Looking further ahead, the branch will be hosting its annual full-day Corrosion Awareness course on 27 August 2019, comprising of a number of lectures / presentations focusing on microbiologically influenced corrosion (MIC) in pipeline systems. This year’s CAD programme will include talks by ROSEN specialists and other visiting speakers, on their MIC experiences from global operations covering – Sampling, Analysis, Monitoring of Pipelines for MIC damage, Chemical Mitigation / Cleaning Strategies and finally Inspection, Modelling and Monitoring approaches.
Most certainly this event will provide a very comprehensive introduction, to this very significant and often troublesome area of Corrosion Control / Prevention.
As usual, all branch presentations can be found on: https://sites.google.com/site/icorrabz/resource-center, and full details of future events can be found on the diary page of the magazine and on the website, or by contacting, ICorrABZ@gmail.com
The branch was very pleased to welcome retiring ICorr President Sarah Vasey on her farewell tour, to the committee Christmas dinner, which was held at the beginning of December. Sarah has taken a great interest in the work of the branch, as with other UK Branches that she has helped to develop during her Presidency.
L to R: Dr. Muhammad Ejaz, Amir Attarchi, Hooman Takhtechian, Dr. Nigel Owen, Sarah Vasey, Dr. Yunnan Gao, Zahra Lotfi, Bryn Roberts and Stephen Tate of the Aberdeen Branch Committee.
At the November joint meeting with IOM3, Dr Ed Wade gave a presentation to an audience of over 50, on the subject of “Downhole Metallurgy and Corrosion – from the first pipe, to current challenges”, which proved a fascinating insight into the topic that had everyone glued to their seats.
Dr Wade originally trained as a metallurgist and his interest in downhole metallurgy developed during 13 years spent with Marathon Oil in Aberdeen and subsequently as an independent consultant. Since 2004, he has delivered more than 40 training courses focussed on the selection of corrosion resistant alloys for downhole applications, including ‘open’ courses promoted in Aberdeen by the Mining Institute of Scotland (a local affiliate society of IOM3).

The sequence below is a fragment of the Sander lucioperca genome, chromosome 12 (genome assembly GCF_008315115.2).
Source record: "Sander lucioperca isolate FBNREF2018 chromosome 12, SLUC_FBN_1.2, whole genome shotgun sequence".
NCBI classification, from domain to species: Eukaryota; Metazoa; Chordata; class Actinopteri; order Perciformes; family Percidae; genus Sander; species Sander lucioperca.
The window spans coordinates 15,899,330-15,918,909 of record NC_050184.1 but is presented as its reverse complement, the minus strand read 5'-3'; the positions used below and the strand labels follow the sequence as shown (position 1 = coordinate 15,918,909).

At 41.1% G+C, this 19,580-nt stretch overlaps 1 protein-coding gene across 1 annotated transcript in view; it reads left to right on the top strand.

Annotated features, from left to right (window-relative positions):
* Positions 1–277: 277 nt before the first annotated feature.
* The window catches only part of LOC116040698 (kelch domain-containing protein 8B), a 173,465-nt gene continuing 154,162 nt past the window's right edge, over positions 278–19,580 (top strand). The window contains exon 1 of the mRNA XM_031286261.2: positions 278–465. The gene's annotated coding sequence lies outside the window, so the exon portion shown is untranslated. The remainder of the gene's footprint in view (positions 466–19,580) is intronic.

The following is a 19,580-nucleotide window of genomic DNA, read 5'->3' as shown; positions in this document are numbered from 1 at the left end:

Starting with the first use of downhole pipe, the talk progressed through subsequent developments that have remained central to current practice; recent novel HP/HT challenges were also outlined, before closing with an overview of future very challenging downhole requirements for Geothermal Energy and Carbon Storage, such as United Downs Deep Power Project in Cornwall, that will require many thousands of new deep / high performance wells to be drilled and operated under highly corrosive conditions.
It was a fascinating tour through 159 years of metallurgical advancement of tubular goods, commencing with the Drake Well in 1859, (that went on to operate for another 40 years), through to the development of modern API Specs and Coding Systems, trends and advances in North Sea CRA use for tubulars, together with an explanation of how corrosion mechanisms such as Ringworm have been eliminated through improved heat treatments.
The difficulties in adequately simulating and testing for all downhole situations was highlighted along with the sometimes intermittent, and sometimes unplanned operational practices of the Oil and Gas and other Industries, which place huge demands/expectations on material performance in sometimes rapidly changing conditions.
The need for materials to withstand highly corrosive sub-surface gases at very high partial pressures for extended periods, and the difficulties of successfully implementing preventative chemical treatments at immense depth were clearly explained.
It was also evident that composites have still yet to make huge in-roads into the market place f0r downhole use and to successfully compete with the available wide range of corrosion resistant metallics. The main problem here seems to be industry confidence in non-metallics, as being relatively new, difficult to manufacture, and not having well established test protocols for downhole scenarios.
The event generated many questions from the audience that were very well responded to by this distinguished speaker.
The branch 2018/19 session continues on 26 February, with a special coatings technical event. Ajith Varghese of International Paint will talk on ‘A Novel Approach to Combatting CUI’ and Michael Baraky (RMB Products) and Rob Mackie (United Pipeline Systems), will discuss ‘MIC-Resistant HDPE Linings for Seawater Applications’.
Branch Chair Dr. Yunnan Gao presents a Certificate of Appreciation to Presenter Dr Ed Wade of Metal Ecosse after the Event.
Dr Ed Wade’s paper can be found on: https://drive.google.com/file/d/1N2CqylMutsUOjAj5ixPsFeHoRsr1gL1p/view?usp=drive_web and all past Aberdeen ICorr Presentations can be found on: https://sites.google.com/site/icorrabz/resource-center
Full details of future events can be found on the diary page
of the magazine and on the website, or contact: ICorrABZ@gmail.com